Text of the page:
Abakrampa surprised us with a farewell party. They gave us gifts and said sweet goodbyes. There were tears everywhere. We will miss this sweet Branch President and his counselors, President Ben Abbon, Charles Anzie, and our dear friend Paul Aggry-Fynn.
Saying good bye to the Relief Society President, Elsie Imbrah after she presented us with kente cloth banners that read, "Greetings From Ghana".
Moments before getting in the car to leave we took one last picture with President and Sister Shulz and the new office couple, Elder and Sister Asay. We were completely at peace knowing the mission is in very good hands!
President Sabey welcomes President Shulz to the Ghana Cape Coast Mission. It never ceases to amaze me how smooth leadership transitions are in the church. No campaigning, no complaining, one graciously steps aside and wholeheartedly welcomes his replacement.
President and Sister Shulz, the assistants, Elder Mackay and Elder Adams, and Sister and President Sabey. One last photo before we drove the Sabeys to Accra to catch their flight to Colorado and family and friends who have been waiting 3 years for their return!
Our one and only picture with just us and the Sabeys! We love them and will be forever grateful for their incredible example, love, and friendship.
The last Monday before the Sabey's left we had a special zone conference with 6 of the 9 zones in our mission. The other 3 zones had met together the previous Monday in Kumasi. President and Sister Sabey gave their farewell talks (yes I was in tears the entire time). After the meeting we had a very good lunch and then went to a soccer match!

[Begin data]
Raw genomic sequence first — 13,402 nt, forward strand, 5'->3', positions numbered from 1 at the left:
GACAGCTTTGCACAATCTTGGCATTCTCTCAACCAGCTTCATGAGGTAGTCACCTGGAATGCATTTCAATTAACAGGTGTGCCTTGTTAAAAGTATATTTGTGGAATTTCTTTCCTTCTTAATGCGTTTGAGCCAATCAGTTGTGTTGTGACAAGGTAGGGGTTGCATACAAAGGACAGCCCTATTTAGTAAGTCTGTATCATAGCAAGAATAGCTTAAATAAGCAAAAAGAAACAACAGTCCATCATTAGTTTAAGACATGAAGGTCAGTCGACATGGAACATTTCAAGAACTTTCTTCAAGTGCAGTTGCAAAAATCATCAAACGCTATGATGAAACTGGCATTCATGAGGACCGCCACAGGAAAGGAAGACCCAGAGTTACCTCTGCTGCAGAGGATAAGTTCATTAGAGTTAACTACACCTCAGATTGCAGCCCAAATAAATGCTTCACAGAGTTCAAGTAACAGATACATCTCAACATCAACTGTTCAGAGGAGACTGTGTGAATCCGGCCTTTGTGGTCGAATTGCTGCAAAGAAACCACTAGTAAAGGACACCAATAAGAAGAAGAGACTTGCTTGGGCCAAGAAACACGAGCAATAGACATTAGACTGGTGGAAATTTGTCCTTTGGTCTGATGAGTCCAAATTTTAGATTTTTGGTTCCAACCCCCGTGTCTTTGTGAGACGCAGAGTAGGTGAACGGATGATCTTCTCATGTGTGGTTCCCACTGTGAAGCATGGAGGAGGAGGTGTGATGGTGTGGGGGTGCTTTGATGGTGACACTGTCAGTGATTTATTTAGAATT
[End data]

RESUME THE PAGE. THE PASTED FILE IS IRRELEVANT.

We rented a soccer stadium in Cape Coast and had a football (soccer) tournament. President Sabey was the ref and the rest of us watched. Elder Akoki who went home to the Ivory Coast a few transfers ago travelled back to Cape Coast for the Sabey's final zone conference. It was wonderful to see him again. He said he wasn't missing wearing a white shirt and tie while watching a ballgame in the hot sun...but I'm sure he really was! :)
Good council...good food...good company...good fun...good day!
This is a story of faith and perseverance. Bibiani is a community where several non-members meet to hold church. They are not allowed to be baptized because they are far from any church presence. They faithfully read their scriptures, pay tithing, and many other donations. They meet together every Sunday in this old building. They fast and pray quite frequently that the LDS church will come there and allow them to be baptized.
Here the youth of the Bibiani congregation meet outside for a combined primary and junior Sunday school lesson. The day we attended they had over 50 people at church. They have had over a 100 people in the past but since they cannot be baptized some eventually loose interest. On the day President Sabey left the mission he requested permission from the Area Presidency to baptize these faithful people and send missionaries to Bibiani.
Here we are with some of the faithful after our visit. The man on the far left "Brother Turkson" watches over the little flock and keeps them hoping for the glorious day. These are very spiritual and faithful people who truly deserve to be baptized into the Lord's church.
Our hardest Temple Trip yet. We not only had to say good-bye to some of our dearest missionaries but also to our dearest friends, Jani and Michael Lamb. We loved serving with them and look forward to seeing them when we return.
The "last supper" with Elder Akoki, Elder Nathanial, and Elder and Sister Lamb.
Sister Saunders with her fellow missionaries and dearest friends, Sister Sabey and Sister Lamb in their African dresses. This was taken the morning of Sister Lambs departure.
Some volunteers from Utah joined us for church in Abakramba. Alex, Rosalind, Meghan and Rachel. Meghan called us a few days before their arrival. It didn't take long for them to become dear friends. Along with two of their husbands they are working in a local hospital and orphanage for the summer. We admire their willingness to serve and desire to make a difference.